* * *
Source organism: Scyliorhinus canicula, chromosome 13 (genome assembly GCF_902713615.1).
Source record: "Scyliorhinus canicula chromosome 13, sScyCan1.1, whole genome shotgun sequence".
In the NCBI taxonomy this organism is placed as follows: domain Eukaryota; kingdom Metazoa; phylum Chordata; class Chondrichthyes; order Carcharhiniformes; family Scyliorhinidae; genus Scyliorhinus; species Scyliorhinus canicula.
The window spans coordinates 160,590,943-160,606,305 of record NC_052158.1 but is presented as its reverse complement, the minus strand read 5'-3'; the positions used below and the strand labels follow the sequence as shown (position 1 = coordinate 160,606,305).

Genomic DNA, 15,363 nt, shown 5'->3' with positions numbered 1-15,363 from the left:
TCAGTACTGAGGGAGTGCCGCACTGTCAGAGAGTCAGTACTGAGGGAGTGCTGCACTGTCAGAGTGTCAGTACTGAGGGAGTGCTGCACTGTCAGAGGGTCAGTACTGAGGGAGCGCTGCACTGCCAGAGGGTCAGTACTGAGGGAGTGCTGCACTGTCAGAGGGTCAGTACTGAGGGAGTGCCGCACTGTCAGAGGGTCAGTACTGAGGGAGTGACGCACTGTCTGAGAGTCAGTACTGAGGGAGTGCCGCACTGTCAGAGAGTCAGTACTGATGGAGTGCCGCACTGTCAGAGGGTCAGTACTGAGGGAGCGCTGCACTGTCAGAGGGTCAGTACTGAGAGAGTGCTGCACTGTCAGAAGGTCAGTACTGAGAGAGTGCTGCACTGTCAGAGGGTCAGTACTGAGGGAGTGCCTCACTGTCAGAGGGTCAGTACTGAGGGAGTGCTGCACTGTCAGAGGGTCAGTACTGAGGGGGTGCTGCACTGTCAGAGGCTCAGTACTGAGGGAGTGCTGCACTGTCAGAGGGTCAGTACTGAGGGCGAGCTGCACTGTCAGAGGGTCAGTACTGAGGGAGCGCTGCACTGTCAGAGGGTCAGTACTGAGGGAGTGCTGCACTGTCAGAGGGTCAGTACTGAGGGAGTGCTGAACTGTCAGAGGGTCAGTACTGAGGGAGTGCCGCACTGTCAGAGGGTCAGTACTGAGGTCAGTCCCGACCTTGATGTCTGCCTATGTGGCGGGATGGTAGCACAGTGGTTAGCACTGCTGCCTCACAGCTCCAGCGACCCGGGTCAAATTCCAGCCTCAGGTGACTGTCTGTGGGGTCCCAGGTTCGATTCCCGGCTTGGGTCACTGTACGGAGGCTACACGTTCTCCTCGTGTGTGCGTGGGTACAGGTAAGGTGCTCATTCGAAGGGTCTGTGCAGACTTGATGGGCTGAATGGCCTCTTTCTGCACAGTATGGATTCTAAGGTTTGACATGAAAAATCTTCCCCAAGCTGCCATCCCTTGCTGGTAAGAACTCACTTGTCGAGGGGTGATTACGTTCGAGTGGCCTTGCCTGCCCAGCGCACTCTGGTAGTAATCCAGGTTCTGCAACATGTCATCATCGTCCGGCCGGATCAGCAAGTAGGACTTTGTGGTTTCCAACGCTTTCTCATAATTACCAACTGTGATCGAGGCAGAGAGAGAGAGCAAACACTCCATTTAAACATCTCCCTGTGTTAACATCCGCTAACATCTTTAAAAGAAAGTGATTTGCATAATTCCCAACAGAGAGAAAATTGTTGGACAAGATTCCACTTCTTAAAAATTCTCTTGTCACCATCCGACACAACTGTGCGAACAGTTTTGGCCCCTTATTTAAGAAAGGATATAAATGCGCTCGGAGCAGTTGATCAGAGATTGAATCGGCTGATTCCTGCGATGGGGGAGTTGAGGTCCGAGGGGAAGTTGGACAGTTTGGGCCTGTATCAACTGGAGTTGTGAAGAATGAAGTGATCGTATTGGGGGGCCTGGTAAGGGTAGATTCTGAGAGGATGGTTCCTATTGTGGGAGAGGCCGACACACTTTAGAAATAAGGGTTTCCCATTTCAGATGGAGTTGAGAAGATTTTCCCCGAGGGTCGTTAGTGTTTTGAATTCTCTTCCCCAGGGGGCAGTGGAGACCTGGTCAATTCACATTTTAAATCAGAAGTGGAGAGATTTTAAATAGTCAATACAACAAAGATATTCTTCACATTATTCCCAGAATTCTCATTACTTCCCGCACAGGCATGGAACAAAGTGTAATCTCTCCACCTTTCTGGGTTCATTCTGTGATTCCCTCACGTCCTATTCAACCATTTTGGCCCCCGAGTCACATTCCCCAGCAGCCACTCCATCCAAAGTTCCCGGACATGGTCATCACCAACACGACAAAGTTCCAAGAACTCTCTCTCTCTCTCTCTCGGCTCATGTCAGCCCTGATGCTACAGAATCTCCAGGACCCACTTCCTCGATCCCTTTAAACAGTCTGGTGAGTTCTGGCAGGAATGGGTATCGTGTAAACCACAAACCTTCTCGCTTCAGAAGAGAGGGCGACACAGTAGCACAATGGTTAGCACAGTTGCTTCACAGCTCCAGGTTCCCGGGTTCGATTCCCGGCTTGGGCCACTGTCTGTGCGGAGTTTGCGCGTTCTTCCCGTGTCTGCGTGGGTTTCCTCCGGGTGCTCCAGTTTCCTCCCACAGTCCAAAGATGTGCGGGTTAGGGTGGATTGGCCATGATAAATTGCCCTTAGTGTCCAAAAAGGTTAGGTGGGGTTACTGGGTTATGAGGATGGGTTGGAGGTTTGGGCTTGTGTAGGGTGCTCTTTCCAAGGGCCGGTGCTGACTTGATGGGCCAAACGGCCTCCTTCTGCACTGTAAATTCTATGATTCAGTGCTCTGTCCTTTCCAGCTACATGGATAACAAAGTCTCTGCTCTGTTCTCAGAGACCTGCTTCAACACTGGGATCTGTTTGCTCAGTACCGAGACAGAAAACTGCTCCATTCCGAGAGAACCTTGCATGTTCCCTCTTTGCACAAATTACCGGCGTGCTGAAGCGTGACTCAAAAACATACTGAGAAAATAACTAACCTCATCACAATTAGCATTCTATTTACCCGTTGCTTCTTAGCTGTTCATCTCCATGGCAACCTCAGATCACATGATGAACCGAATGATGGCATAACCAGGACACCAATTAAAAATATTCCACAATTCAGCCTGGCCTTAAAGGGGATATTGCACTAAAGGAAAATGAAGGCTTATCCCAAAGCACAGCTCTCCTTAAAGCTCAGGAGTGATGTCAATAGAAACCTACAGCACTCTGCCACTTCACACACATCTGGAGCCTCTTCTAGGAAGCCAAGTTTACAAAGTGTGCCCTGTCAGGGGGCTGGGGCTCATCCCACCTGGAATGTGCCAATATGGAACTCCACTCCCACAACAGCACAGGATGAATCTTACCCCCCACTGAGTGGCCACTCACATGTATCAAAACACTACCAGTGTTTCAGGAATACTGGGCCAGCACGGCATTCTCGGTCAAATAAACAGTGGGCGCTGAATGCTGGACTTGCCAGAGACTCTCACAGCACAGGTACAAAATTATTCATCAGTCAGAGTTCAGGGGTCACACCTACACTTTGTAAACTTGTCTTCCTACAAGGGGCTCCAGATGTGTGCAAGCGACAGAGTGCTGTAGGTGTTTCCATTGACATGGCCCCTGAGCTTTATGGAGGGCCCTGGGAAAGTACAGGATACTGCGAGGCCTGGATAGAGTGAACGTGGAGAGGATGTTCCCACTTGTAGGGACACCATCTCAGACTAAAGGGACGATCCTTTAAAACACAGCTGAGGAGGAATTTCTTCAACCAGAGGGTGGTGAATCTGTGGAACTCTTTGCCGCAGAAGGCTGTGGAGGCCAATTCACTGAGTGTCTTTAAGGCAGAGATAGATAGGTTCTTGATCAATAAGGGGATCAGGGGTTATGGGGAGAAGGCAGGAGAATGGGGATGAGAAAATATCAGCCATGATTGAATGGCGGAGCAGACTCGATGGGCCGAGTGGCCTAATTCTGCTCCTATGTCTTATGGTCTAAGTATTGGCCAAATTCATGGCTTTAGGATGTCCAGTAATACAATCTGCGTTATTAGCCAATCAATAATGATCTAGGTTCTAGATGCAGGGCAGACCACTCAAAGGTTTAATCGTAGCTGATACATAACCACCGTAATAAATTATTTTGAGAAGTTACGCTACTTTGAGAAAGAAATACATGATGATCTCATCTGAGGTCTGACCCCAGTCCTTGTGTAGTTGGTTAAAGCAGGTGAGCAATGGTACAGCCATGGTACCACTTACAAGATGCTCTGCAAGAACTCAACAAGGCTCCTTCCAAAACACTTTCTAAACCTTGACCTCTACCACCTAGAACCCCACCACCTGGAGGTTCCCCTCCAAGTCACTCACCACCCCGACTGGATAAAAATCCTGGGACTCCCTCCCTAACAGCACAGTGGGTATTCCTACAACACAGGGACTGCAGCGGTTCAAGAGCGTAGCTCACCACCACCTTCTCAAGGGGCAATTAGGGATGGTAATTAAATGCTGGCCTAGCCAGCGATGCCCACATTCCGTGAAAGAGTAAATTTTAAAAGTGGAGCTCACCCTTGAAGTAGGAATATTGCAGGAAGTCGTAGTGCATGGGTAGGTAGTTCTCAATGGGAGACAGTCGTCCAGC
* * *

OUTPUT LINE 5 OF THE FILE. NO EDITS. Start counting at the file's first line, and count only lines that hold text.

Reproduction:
Genomic DNA, 15,363 nt, shown 5'->3' with positions numbered 1-15,363 from the left: